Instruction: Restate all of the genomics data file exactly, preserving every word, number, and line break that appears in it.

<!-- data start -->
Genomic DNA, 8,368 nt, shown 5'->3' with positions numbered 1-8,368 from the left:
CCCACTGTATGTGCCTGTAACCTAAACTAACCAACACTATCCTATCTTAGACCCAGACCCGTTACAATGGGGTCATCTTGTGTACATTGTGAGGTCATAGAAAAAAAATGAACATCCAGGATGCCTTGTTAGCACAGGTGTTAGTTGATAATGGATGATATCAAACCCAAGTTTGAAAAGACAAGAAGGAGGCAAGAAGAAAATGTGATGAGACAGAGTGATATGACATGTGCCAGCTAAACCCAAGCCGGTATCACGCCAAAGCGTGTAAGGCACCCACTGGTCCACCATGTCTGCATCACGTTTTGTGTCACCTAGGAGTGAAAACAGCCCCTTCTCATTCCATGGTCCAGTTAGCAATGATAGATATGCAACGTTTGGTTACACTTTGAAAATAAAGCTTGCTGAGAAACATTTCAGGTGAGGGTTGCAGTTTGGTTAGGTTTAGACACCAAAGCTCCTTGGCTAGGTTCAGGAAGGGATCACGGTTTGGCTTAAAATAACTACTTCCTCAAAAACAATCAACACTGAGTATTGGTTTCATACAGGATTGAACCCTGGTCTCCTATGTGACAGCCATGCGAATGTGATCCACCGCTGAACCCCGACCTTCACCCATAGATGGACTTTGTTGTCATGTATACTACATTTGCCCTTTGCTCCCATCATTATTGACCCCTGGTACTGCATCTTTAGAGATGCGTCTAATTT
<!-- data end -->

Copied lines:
Genomic DNA, 8,368 nt, shown 5'->3' with positions numbered 1-8,368 from the left:
CCCACTGTATGTGCCTGTAACCTAAACTAACCAACACTATCCTATCTTAGACCCAGACCCGTTACAATGGGGTCATCTTGTGTACATTGTGAGGTCATAGAAAAAAAATGAACATCCAGGATGCCTTGTTAGCACAGGTGTTAGTTGATAATGGATGATATCAAACCCAAGTTTGAAAAGACAAGAAGGAGGCAAGAAGAAAATGTGATGAGACAGAGTGATATGACATGTGCCAGCTAAACCCAAGCCGGTATCACGCCAAAGCGTGTAAGGCACCCACTGGTCCACCATGTCTGCATCACGTTTTGTGTCACCTAGGAGTGAAAACAGCCCCTTCTCATTCCATGGTCCAGTTAGCAATGATAGATATGCAACGTTTGGTTACACTTTGAAAATAAAGCTTGCTGAGAAACATTTCAGGTGAGGGTTGCAGTTTGGTTAGGTTTAGACACCAAAGCTCCTTGGCTAGGTTCAGGAAGGGATCACGGTTTGGCTTAAAATAACTACTTCCTCAAAAACAATCAACACTGAGTATTGGTTTCATACAGGATTGAACCCTGGTCTCCTATGTGACAGCCATGCGAATGTGATCCACCGCTGAACCCCGACCTTCACCCATAGATGGACTTTGTTGTCATGTATACTACATTTGCCCTTTGCTCCCATCATTATTGACCCCTGGTACTGCATCTTTAGAGATGCGTCTAATTT